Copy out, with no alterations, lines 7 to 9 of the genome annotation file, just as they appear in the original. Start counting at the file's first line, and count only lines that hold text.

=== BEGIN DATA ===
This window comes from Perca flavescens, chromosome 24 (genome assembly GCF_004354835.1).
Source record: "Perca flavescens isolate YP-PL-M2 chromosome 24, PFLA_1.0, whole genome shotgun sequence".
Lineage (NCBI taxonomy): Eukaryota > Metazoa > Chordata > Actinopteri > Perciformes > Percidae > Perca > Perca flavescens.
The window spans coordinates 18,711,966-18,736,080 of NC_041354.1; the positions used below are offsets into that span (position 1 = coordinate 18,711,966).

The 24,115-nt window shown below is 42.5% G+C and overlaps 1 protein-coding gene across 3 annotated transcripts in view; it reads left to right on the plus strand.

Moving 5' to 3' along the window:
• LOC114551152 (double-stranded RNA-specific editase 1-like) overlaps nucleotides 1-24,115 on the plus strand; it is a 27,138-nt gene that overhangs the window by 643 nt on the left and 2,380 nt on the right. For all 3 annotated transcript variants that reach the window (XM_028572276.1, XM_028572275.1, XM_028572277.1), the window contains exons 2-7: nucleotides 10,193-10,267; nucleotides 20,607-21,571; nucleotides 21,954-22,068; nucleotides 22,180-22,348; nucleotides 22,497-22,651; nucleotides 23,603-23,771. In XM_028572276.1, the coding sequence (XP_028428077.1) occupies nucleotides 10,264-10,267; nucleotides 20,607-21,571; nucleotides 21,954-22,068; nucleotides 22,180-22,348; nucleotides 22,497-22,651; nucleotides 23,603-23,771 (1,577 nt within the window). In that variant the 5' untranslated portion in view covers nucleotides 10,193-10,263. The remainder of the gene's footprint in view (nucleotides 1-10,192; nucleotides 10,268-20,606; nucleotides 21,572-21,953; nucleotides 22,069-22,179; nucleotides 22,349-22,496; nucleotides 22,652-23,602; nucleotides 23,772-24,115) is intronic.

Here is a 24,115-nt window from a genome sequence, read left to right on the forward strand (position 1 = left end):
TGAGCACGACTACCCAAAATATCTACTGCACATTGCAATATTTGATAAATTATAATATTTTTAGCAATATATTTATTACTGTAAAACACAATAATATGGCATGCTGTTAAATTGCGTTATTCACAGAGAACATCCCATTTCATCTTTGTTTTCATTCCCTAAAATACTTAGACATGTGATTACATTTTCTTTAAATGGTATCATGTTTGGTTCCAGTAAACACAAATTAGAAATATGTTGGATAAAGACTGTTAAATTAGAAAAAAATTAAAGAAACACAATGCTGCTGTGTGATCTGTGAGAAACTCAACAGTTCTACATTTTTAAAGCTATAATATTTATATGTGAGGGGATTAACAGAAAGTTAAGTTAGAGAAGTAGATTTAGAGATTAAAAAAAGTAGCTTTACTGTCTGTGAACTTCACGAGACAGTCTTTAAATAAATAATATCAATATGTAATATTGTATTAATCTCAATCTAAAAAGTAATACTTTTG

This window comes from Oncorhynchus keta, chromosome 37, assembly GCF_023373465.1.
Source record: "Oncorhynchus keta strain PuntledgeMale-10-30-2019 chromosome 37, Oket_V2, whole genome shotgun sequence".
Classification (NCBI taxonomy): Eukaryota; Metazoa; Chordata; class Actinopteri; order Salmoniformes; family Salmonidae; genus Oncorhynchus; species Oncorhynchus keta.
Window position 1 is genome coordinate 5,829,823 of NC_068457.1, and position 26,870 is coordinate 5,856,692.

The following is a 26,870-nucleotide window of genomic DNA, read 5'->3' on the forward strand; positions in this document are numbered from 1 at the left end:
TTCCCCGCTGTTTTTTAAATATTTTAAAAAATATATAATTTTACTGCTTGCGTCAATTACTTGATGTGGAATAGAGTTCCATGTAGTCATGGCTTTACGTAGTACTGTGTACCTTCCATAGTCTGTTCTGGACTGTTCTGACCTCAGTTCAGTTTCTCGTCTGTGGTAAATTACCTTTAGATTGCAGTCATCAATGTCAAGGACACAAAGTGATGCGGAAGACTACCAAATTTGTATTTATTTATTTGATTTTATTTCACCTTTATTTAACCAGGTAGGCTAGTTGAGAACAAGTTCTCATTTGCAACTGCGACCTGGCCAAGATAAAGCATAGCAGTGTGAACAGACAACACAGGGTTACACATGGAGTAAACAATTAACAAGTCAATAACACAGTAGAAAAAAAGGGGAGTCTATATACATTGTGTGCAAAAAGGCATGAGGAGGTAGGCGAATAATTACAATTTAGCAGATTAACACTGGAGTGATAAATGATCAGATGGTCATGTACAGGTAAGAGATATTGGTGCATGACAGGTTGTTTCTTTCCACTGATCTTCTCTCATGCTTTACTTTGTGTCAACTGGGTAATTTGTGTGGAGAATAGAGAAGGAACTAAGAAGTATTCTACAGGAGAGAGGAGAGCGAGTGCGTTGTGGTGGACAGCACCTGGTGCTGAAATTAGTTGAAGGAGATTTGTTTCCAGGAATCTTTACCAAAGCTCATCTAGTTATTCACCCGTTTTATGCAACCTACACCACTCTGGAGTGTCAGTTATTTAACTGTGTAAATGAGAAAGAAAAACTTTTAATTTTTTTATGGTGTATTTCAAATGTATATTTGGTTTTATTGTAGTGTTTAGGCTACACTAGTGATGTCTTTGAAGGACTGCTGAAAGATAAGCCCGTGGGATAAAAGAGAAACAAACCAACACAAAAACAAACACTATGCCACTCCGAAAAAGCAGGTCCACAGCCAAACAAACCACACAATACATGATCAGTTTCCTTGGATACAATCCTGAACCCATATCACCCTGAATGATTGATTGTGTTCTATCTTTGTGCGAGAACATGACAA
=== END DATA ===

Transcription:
• LOC114551152 (double-stranded RNA-specific editase 1-like) overlaps nucleotides 1-24,115 on the plus strand; it is a 27,138-nt gene that overhangs the window by 643 nt on the left and 2,380 nt on the right. For all 3 annotated transcript variants that reach the window (XM_028572276.1, XM_028572275.1, XM_028572277.1), the window contains exons 2-7: nucleotides 10,193-10,267; nucleotides 20,607-21,571; nucleotides 21,954-22,068; nucleotides 22,180-22,348; nucleotides 22,497-22,651; nucleotides 23,603-23,771. In XM_028572276.1, the coding sequence (XP_028428077.1) occupies nucleotides 10,264-10,267; nucleotides 20,607-21,571; nucleotides 21,954-22,068; nucleotides 22,180-22,348; nucleotides 22,497-22,651; nucleotides 23,603-23,771 (1,577 nt within the window). In that variant the 5' untranslated portion in view covers nucleotides 10,193-10,263. The remainder of the gene's footprint in view (nucleotides 1-10,192; nucleotides 10,268-20,606; nucleotides 21,572-21,953; nucleotides 22,069-22,179; nucleotides 22,349-22,496; nucleotides 22,652-23,602; nucleotides 23,772-24,115) is intronic.

Here is a 24,115-nt window from a genome sequence, read left to right on the forward strand (position 1 = left end):
TGAGCACGACTACCCAAAATATCTACTGCACATTGCAATATTTGATAAATTATAATATTTTTAGCAATATATTTATTACTGTAAAACACAATAATATGGCATGCTGTTAAATTGCGTTATTCACAGAGAACATCCCATTTCATCTTTGTTTTCATTCCCTAAAATACTTAGACATGTGATTACATTTTCTTTAAATGGTATCATGTTTGGTTCCAGTAAACACAAATTAGAAATATGTTGGATAAAGACTGTTAAATTAGAAAAAAATTAAAGAAACACAATGCTGCTGTGTGATCTGTGAGAAACTCAACAGTTCTACATTTTTAAAGCTATAATATTTATATGTGAGGGGATTAACAGAAAGTTAAGTTAGAGAAGTAGATTTAGAGATTAAAAAAAGTAGCTTTACTGTCTGTGAACTTCACGAGACAGTCTTTAAATAAATAATATCAATATGTAATATTGTATTAATCTCAATCTAAAAAGTAATACTTTTG